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Pastel coloured illustration from Korean confectionary producer Haitai, with a honeycomb in the centre and ice cream and cakes surrounding it.
Honey Butter Chips from Korean company Haiti have become so popular that they have given rise to chip fever among young South Koreans. Illustration: Haiti

Managing a concentrated portfolio of just 35 companies is a pure form of value-based investing which involves selecting your absolute best stock picks. SKAGEN Focus' lead manager, Filip Weintraub, describes it as putting all your eggs in one basket, and then guarding your basket very carefully.

"If you make a mistake, it hurts. Not many managers can cope with the stress. But we feel it is right for our clients, and the right way to invest," he says.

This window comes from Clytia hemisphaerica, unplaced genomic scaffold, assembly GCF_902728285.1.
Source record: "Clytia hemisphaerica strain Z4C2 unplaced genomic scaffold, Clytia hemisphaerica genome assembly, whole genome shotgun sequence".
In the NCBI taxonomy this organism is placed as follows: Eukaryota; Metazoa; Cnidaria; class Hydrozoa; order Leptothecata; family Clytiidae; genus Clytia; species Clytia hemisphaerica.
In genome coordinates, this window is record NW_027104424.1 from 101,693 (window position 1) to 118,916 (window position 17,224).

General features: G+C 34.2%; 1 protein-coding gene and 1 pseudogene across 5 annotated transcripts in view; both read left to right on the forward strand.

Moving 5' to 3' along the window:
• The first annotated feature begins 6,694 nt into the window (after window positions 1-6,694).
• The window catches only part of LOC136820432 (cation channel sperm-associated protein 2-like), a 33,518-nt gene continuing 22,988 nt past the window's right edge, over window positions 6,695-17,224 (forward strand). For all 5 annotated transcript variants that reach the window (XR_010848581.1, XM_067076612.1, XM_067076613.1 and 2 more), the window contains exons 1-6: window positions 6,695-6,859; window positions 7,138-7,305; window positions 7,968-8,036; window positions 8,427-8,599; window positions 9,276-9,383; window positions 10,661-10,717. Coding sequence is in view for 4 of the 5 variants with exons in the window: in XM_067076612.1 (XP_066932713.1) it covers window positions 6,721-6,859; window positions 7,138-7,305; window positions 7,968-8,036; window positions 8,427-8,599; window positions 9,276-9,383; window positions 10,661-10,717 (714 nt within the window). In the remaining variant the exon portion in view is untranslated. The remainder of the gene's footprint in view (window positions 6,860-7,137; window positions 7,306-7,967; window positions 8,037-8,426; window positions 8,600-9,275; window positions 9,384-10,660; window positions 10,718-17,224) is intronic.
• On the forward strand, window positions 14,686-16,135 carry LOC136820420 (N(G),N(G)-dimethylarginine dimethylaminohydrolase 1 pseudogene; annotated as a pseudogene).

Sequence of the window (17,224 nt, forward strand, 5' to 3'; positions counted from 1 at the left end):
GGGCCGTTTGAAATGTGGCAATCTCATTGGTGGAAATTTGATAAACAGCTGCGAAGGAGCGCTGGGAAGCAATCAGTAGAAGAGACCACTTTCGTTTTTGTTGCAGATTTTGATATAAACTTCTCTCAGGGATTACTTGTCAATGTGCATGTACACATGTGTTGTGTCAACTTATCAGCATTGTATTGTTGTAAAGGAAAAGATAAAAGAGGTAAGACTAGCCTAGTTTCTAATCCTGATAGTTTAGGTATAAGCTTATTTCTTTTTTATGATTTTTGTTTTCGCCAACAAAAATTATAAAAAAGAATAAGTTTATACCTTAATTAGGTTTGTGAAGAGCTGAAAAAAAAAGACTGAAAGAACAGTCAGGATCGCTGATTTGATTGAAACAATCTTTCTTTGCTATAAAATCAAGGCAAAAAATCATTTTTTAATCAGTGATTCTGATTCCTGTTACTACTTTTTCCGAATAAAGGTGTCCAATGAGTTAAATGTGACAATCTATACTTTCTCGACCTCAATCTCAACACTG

Filip Weintraub believes that all investment philosophies are fundamentally simple. In SKAGEN's case, the philosophy is about buying companies cheaply and selling when they become expensive.

"It is important to understand the risks - and be sure to get paid for them. But most companies are not as cheap as they appear to be; no more than one out of 100 companies are really interesting and worth digging deeper into. Each new holding competes with the existing positions, so in our minds, we buy our portfolio every day."

An active year